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Last week, both Ford and General Motors (GM), the largest American car manufacturers, announced plans to add jobs in Michigan to build electric vehicles, as both companies plan to substantially expand their lineup of electric vehicles to meet expected growing demand in the U.S. and in an effort to chip away at Tesla’s market share of EVs.
After its 2015 scandal where Volkswagen admitted to US regulators that it cheated on emissions tests, the German automaker has unveiled its new plan to invest heavily in electric vehicles and achieve carbon neutrality by 2050. According to VW’s recent press release, the company plans to release 70 new electric models in the next ten […]
After admitting in 2016 to lying about excessive diesel emissions, Volkswagen (VW) agreed to pay $14.7b in penalties of which $2b will be invested by a VW subsidiary called Electrify America to boost electric vehicle use. Of that, $800m goes to California where the state is requiring nearly $300m be spent to help low-income and disadvantaged communities gain access to electric vehicles, according to The New York Times. As a result, Sacramento is a hub for numerous electric vehicle pilot programs and the only controversy is whether more areas of California should get to have similar pilots.
A study published Tuesday in the journal Nature Communications provides a glimmer of hope on meeting the Paris Agreement’s greenhouse gas emissions targets globally. According to the study, if we begin right now, and “carbon-intensive infrastructure is phased out at the end of its design lifetime from the end of 2018, there is a 64% chance that peak global mean temperature rise remains below 1.5 °C.”
The major U.S. and foreign auto companies are racing to catch up to Tesla in the EV market, and are using this year’s auto show in Detroit to make the PR point, but there are few vehicles ready for market yet. According to the AP, one of the reasons is that SUVs and trucks make up 72% of the new vehicles sold in the U.S. last month, compared to 49% in December 2012. Thus, these new EVs will need to be SUVs, according to Axios. But only two of the vehicles scheduled to be “rolled out” at the Detroit auto show are electrified, AP notes, and neither is available for sale yet.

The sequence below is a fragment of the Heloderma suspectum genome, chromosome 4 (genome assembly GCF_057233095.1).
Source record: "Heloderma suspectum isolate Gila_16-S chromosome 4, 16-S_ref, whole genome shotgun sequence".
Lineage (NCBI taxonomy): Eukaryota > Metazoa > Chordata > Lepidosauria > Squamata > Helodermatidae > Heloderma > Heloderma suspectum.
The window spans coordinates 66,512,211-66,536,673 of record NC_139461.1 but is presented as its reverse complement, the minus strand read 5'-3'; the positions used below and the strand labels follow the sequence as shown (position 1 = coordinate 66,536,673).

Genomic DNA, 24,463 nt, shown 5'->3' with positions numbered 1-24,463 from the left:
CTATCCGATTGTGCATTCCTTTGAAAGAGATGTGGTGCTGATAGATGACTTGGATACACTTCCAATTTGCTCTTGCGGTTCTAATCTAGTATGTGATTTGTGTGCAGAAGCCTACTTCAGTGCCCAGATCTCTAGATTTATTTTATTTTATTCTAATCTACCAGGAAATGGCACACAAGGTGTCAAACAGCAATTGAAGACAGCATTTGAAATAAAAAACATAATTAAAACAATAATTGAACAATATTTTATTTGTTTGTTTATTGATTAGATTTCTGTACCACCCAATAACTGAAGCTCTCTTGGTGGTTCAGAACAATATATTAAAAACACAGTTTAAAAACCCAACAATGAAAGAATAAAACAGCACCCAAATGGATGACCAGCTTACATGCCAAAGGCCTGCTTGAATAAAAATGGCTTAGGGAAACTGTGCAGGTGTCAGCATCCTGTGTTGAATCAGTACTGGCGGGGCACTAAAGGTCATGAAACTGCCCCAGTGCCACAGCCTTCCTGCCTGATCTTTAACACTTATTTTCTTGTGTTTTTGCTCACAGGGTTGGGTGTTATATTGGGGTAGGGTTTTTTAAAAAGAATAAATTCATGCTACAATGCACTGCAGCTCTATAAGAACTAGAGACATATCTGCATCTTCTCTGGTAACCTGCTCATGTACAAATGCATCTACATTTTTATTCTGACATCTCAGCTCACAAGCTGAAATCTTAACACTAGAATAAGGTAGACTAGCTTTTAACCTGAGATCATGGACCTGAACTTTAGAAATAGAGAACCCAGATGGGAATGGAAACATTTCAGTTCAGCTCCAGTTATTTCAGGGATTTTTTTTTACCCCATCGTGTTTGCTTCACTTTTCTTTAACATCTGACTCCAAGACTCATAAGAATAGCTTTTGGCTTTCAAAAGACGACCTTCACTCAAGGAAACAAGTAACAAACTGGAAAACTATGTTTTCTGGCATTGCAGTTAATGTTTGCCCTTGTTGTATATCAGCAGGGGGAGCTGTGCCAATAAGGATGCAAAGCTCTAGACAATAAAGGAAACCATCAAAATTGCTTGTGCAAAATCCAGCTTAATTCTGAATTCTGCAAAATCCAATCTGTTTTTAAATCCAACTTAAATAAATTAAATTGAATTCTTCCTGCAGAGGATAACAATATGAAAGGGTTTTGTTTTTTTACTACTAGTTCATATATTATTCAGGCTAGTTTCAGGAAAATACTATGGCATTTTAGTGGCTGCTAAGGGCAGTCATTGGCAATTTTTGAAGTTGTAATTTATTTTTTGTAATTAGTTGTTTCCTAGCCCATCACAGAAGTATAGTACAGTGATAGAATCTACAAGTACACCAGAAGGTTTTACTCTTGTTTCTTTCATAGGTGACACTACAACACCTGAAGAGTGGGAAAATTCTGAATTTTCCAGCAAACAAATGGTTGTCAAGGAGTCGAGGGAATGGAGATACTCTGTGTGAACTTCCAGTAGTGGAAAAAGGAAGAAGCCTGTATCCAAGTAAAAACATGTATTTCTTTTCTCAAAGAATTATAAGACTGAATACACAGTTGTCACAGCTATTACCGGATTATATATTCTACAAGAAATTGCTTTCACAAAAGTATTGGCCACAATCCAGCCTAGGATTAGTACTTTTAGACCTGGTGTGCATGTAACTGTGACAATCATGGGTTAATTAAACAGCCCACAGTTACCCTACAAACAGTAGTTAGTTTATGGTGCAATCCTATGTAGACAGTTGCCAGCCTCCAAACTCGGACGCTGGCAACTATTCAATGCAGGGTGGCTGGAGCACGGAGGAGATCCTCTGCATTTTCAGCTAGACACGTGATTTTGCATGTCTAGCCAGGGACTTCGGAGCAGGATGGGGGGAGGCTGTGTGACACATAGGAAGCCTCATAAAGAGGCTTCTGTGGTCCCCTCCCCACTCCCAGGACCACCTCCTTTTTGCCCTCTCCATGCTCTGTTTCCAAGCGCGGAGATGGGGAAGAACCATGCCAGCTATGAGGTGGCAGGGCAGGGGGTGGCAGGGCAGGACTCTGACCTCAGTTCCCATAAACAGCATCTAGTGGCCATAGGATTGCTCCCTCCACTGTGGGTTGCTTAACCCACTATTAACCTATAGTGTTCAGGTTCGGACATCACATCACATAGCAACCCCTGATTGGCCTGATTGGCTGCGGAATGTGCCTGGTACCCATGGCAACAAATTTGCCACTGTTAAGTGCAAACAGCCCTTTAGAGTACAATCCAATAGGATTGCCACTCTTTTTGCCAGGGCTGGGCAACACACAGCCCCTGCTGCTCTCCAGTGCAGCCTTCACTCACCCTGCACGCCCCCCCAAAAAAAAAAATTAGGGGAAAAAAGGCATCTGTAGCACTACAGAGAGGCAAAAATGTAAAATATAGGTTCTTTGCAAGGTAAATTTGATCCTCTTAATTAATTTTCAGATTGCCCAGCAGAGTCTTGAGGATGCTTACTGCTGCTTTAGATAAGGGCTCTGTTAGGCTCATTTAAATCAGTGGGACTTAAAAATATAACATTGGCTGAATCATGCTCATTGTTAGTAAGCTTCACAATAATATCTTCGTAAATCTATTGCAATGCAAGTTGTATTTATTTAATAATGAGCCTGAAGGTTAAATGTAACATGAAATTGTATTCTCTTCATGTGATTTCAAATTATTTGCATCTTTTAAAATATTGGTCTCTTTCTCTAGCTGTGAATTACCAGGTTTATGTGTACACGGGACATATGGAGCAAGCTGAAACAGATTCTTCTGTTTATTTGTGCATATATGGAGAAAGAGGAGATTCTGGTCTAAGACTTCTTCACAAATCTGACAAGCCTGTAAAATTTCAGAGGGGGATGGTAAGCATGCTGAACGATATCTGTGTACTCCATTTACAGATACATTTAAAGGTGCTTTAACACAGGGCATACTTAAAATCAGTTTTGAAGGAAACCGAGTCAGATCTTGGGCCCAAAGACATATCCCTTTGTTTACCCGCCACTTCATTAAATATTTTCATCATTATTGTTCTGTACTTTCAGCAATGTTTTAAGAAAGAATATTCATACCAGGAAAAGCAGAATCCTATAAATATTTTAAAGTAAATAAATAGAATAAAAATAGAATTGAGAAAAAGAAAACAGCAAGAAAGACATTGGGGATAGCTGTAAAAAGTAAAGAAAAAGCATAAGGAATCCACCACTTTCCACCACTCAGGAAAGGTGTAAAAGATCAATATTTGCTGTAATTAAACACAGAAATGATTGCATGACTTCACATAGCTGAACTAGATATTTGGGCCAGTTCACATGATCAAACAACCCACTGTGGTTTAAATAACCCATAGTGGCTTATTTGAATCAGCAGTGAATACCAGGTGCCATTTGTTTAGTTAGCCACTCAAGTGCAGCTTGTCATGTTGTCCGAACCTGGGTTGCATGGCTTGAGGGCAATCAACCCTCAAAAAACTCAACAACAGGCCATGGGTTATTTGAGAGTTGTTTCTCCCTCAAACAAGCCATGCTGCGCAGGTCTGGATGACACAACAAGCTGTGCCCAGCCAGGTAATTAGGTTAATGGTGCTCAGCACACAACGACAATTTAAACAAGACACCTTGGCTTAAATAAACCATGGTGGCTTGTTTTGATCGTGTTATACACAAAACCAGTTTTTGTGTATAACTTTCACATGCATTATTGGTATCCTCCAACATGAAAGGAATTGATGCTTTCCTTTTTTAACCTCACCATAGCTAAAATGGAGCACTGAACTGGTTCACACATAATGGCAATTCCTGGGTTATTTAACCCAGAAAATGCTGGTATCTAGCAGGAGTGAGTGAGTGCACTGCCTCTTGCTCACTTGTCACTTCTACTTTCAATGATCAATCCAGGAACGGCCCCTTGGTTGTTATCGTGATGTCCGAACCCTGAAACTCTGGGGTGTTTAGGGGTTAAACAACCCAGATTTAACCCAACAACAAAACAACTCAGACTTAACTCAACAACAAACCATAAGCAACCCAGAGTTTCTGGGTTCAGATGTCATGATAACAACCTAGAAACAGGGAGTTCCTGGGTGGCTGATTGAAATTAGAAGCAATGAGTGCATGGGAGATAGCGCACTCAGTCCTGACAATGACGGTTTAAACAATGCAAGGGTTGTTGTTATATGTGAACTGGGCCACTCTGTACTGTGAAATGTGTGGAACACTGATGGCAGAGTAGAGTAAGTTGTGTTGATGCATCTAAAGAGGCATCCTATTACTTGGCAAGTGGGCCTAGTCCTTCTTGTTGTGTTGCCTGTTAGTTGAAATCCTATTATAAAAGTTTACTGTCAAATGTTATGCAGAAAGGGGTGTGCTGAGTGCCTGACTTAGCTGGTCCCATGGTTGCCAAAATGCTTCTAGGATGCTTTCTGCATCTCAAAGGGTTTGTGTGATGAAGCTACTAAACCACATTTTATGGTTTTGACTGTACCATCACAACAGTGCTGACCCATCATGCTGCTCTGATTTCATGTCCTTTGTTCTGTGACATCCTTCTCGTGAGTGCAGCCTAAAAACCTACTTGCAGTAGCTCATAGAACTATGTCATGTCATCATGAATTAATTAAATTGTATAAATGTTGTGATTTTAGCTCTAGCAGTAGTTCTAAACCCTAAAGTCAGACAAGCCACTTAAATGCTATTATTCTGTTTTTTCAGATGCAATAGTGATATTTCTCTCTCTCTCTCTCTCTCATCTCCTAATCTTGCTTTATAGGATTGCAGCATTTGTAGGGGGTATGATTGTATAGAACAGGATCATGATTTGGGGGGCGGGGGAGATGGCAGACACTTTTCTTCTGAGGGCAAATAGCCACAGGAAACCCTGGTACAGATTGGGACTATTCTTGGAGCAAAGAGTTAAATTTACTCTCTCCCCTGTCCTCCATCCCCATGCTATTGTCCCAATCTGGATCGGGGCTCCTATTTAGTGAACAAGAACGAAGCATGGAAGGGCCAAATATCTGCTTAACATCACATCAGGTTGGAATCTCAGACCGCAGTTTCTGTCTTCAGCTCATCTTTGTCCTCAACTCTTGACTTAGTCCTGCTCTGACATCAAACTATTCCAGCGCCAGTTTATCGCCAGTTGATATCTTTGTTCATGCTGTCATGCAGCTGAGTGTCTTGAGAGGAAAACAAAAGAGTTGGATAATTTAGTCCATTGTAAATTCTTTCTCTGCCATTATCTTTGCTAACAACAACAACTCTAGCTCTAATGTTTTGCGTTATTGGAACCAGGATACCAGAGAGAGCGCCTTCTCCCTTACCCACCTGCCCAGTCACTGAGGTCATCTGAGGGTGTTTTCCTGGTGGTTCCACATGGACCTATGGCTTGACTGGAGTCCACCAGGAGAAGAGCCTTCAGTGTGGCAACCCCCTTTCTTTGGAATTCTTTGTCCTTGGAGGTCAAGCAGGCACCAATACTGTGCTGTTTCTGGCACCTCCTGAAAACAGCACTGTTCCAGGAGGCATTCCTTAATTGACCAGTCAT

Toyota Motor Corporation announced last month that it intends to speed its development and introduction of additional electric vehicles (hybrids, battery electric models and fuel-cell electric), with a goal of having every Toyota and Lexus model include an “electrified” option by 2025.
Why This Matters: As we pointed out in another ODP story today, vehicle emissions are rising in the U.S. again — which is very bad news. This announcement by Toyota shows that even though the Trump Administration is rolling back the clean car standards, the auto industry is going to move in the right direction. Increasingly, U.S. consumers want to wean themselves off conventional gasoline cars and the market will reflect that. What is needed is a full suite of electric options — more electric vehicles of all types, sizes, configurations and prices — and more companies like Toyota, Tesla and Volvo that are moving rapidly in that direction. The future is most definitely electric.
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